The Braves have been a thorn in my side ever since I became a Marlins fan.  And nothing makes me happier that when the Marlins beat them.  I vowed after experiencing the whole Braves fair weather fan fiasco that I would follow the Marlins no matter how they played.  A vow that has been tested to it’s limits on multiple occasions (cough, 1998 fire sale, cough, cough).  I am happy to be able to tell people with utmost confidence and pride that I have been a loyal Marlins fan since before they were even a team and no one can ever accuse me of being a fair weather Marlins fan.  I was in attendance, in all of my teal glory, in April 1993 as Jack Armstrong beat the Braves in the first ever regular season series meeting between the two teams at Atlanta Fulton County Stadium.  I’ve mentioned this before but the Marlins swept that two-game series.  I would have loved to have been in attendance when Marlins pitcher Livan Hernandez was high-fiving fans behind the Marlins dugout at Turner Field in celebration of their NLCS victory over the Atlanta Braves in 1997, but alas, I was away at college and had to settle for watching it and their first World Series championship on TV.  It would have been great had I still been in high school (I had just graduated in 1996) at that time just so I could have gone to class that very next day and rubbed it in the faces of all my classmates who had given me such crap for being a Marlins fan (SUCK IT, HATERS!).


I forgot to mention that I drove a 1972 VW Beetle all through high school and college that I had painted in teal to match the Marlins jacket I was wearing at that time.  I also painted my bedroom teal in high school and I also painted the basement teal in my current home.  I have been asked more times than I can count why I am a Marlins fan, and I always give the quick and easy answer, “because my grandparents lived in Florida, and I spent a lot of time down there” while that is partially true I always stop short of telling the whole story because, well, it’s a long story.  I still live in the Atlanta suburbs with my beautiful wife and two young children who I am molding to become the next generation of fine Marlins fans.  I do try to get to as many Marlins games here in Atlanta as I can and I’ve been to Miami to see a couple of games as well.  I cannot wait to go down to see a game in the new stadium either, that stadium has been a long time coming.  I proudly wear my various Marlins jerseys and t-shirts as often as I can around town as any true fan would.  I have the Braves and their fans, my thieving friend, and my grandparents (particularly my Nana) to thank for making me the hardcore Marlins fan that I am today.  Now you know the true, complete, and epic story of how I became the Man Of Teal.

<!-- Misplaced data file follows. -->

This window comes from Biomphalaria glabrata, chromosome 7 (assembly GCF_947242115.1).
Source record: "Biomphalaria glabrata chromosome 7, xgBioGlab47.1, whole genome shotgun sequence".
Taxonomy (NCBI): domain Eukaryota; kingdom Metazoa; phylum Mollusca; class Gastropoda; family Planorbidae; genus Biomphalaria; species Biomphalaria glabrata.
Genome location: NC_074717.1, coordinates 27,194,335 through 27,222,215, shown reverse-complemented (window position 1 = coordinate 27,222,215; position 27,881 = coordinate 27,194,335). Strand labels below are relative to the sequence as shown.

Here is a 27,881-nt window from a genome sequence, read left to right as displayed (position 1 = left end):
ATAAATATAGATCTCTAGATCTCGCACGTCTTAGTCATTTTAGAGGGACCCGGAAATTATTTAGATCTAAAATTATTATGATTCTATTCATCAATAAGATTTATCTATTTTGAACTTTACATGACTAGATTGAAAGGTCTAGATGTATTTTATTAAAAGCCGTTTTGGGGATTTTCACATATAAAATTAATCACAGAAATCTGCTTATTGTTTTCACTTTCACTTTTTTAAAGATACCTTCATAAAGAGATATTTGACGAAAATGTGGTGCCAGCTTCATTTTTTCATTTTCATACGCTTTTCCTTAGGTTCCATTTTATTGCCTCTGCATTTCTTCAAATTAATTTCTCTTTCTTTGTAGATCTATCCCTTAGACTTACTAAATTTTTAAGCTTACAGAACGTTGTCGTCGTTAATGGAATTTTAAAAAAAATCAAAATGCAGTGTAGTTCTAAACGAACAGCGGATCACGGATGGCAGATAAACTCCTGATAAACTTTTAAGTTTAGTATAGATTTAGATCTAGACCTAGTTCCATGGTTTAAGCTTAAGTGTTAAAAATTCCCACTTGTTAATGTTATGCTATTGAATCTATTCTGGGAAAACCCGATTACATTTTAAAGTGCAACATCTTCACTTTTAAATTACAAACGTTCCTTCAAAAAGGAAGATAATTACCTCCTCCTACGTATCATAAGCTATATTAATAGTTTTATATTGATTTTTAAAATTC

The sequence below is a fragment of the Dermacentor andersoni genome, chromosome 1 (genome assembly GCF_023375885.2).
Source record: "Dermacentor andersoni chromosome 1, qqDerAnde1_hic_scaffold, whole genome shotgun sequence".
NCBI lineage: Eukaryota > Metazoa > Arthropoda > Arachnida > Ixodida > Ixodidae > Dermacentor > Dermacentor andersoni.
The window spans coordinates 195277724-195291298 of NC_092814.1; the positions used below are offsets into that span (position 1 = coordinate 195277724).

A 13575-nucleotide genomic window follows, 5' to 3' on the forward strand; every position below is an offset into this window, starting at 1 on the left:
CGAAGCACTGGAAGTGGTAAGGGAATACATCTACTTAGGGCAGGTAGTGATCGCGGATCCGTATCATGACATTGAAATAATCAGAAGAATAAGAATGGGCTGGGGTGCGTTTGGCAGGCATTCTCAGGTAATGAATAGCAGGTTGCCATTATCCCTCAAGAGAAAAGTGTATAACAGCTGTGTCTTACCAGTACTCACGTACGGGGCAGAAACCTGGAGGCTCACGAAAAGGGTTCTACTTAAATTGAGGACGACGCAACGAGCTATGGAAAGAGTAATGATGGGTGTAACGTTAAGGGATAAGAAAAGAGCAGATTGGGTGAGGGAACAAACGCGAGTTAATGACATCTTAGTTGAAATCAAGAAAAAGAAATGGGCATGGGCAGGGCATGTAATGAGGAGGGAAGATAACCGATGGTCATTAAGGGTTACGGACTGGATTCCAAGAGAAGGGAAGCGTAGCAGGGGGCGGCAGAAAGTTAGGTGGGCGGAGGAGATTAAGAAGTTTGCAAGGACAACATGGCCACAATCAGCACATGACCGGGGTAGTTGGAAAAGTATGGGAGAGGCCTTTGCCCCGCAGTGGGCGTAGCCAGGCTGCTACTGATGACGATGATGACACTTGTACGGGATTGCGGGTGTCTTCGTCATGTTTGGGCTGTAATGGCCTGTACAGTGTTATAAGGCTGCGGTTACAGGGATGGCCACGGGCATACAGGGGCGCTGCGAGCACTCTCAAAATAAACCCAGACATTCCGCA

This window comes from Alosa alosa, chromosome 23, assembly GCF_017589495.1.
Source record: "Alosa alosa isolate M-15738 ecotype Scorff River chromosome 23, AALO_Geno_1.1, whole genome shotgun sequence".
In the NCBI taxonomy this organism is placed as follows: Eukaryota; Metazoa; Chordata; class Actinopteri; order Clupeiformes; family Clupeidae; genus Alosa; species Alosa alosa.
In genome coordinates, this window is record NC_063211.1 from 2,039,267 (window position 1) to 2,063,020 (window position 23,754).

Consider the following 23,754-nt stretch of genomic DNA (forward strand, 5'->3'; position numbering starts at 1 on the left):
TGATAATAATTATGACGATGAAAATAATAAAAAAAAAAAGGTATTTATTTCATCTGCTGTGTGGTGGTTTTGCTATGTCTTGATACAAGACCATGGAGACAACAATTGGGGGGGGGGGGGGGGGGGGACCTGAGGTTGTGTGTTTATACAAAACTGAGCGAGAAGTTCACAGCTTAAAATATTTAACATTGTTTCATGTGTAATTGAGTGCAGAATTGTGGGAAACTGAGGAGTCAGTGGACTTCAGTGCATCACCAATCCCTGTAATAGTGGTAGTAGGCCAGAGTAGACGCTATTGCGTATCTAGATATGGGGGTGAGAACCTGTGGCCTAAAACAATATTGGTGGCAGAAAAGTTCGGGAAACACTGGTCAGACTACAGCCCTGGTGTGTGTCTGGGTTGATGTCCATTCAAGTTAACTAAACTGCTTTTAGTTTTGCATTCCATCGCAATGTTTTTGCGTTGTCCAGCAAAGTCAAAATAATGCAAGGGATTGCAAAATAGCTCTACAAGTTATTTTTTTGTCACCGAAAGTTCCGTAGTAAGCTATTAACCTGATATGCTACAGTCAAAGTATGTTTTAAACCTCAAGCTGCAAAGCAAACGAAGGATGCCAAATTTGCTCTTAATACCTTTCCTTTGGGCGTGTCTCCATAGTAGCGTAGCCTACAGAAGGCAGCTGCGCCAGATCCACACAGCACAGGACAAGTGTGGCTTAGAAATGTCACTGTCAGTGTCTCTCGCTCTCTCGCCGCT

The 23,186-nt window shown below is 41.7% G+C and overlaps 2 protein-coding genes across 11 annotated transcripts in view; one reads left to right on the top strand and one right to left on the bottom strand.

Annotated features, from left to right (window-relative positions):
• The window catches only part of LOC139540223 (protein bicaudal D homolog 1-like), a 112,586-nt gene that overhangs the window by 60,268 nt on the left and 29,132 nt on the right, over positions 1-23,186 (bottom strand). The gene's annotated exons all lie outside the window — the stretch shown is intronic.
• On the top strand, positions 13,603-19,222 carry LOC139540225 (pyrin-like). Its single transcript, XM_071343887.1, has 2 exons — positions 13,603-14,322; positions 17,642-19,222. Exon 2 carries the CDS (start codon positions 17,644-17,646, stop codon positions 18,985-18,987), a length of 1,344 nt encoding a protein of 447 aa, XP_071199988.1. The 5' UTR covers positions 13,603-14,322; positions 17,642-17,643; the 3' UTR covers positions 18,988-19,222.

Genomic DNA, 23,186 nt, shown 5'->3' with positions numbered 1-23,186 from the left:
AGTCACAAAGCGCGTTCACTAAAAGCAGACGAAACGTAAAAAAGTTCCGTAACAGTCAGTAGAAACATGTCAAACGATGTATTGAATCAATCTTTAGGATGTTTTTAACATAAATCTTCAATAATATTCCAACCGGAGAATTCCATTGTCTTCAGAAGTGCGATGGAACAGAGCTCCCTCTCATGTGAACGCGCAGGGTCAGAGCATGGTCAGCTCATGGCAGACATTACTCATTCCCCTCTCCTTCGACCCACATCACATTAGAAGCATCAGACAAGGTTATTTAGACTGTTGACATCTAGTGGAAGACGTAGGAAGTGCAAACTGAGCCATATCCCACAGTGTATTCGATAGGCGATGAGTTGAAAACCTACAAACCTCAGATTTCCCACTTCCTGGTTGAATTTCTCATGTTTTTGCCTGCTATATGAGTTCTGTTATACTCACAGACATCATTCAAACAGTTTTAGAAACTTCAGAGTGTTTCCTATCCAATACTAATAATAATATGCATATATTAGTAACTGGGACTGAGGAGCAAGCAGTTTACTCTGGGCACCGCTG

NOTE: All photos, except the one of my car, are courtesy of Google.

Tune in next week as I continue my old school trek down memory lane as I explore the revolving door that is Marlins management……